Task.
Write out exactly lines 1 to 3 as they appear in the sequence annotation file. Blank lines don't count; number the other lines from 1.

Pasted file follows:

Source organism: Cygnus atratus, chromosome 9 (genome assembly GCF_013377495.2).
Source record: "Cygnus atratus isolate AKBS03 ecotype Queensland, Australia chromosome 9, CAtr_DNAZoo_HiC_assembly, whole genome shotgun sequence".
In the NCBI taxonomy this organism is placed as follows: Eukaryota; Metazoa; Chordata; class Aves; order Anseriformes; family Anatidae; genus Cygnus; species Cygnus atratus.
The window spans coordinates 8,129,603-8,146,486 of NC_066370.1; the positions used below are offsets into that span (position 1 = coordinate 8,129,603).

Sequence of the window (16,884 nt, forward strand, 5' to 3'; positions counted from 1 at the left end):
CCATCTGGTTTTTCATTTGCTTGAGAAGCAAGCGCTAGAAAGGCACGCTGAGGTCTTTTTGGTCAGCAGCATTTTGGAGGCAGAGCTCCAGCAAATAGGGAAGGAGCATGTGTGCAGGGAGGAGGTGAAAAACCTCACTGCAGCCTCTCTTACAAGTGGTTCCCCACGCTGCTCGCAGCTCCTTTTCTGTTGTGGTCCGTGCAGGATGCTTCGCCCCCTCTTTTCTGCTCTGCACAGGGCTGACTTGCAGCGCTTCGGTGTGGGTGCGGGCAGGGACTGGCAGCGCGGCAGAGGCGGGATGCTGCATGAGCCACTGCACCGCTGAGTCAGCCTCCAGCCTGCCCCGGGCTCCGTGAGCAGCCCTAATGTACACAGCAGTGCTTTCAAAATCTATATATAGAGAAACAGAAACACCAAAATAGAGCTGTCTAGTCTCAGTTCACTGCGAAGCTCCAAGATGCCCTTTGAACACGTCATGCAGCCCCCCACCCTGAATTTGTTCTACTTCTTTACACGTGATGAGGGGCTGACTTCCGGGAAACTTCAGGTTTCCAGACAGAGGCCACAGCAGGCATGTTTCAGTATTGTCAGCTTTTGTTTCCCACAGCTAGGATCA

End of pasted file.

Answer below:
Source organism: Cygnus atratus, chromosome 9 (genome assembly GCF_013377495.2).
Source record: "Cygnus atratus isolate AKBS03 ecotype Queensland, Australia chromosome 9, CAtr_DNAZoo_HiC_assembly, whole genome shotgun sequence".
In the NCBI taxonomy this organism is placed as follows: Eukaryota; Metazoa; Chordata; class Aves; order Anseriformes; family Anatidae; genus Cygnus; species Cygnus atratus.